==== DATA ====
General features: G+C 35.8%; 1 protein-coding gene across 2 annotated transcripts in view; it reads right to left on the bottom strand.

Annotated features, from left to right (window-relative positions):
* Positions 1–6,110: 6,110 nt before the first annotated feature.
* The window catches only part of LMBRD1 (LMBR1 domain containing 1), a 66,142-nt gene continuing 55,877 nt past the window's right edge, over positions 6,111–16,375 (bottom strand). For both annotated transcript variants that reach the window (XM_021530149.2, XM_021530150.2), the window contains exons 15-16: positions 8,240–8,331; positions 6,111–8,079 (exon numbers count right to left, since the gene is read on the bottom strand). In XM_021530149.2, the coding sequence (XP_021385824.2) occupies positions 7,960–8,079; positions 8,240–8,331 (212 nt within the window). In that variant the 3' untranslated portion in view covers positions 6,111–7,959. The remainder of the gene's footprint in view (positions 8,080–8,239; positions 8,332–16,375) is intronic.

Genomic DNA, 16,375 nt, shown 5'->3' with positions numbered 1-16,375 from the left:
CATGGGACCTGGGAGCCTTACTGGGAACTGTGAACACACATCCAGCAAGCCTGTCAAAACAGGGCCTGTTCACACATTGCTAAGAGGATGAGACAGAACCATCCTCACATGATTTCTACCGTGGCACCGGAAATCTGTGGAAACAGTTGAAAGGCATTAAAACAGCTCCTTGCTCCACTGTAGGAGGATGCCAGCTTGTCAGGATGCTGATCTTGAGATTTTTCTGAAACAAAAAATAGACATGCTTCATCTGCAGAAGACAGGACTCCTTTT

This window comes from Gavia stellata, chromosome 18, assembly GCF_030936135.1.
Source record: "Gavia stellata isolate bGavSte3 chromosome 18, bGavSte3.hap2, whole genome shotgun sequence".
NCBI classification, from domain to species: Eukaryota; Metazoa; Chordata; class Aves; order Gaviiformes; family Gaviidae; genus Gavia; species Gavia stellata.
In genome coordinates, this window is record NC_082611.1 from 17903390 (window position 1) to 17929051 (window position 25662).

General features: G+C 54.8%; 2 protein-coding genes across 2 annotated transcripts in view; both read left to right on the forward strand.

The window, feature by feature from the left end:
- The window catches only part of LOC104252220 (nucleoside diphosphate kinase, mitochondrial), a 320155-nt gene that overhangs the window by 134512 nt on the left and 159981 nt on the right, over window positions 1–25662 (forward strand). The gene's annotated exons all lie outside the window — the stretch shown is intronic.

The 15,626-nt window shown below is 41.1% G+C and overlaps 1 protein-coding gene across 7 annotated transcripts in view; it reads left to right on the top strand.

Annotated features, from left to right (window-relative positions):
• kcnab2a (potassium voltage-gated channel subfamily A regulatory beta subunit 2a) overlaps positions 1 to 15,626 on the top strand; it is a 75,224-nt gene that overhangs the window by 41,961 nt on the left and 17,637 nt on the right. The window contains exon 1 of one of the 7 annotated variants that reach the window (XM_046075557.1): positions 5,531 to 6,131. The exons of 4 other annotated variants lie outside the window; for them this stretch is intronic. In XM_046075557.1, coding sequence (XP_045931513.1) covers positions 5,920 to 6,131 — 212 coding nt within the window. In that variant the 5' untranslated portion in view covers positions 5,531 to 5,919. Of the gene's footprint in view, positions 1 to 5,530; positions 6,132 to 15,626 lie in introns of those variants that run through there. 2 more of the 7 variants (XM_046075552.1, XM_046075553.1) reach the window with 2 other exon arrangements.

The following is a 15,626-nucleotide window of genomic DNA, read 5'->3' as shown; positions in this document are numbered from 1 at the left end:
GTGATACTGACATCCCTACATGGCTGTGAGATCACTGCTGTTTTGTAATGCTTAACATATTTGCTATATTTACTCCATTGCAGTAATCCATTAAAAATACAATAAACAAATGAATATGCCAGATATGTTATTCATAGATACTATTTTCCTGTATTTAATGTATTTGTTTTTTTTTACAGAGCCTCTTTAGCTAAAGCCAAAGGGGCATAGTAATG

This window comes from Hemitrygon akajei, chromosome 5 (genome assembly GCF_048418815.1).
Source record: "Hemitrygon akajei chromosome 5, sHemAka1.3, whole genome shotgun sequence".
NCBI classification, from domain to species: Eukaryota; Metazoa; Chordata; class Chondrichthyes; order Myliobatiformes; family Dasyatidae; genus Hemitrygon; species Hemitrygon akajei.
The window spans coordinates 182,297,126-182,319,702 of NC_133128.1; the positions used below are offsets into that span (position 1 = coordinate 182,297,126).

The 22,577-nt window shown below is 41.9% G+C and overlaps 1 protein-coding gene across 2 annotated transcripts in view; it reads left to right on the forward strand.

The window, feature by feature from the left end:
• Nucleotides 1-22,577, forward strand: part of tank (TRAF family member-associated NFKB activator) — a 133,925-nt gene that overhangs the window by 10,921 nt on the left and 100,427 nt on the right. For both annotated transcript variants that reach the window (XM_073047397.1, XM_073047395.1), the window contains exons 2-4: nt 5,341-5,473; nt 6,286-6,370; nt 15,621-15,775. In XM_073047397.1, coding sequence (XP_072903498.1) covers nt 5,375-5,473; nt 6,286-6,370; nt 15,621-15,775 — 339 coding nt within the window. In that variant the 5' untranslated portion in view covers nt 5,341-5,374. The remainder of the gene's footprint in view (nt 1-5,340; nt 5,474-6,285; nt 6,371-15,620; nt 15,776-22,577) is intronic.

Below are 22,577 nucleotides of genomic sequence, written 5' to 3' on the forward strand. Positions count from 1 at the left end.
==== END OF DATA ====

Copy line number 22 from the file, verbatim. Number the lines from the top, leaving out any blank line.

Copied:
The window spans coordinates 182,297,126-182,319,702 of NC_133128.1; the positions used below are offsets into that span (position 1 = coordinate 182,297,126).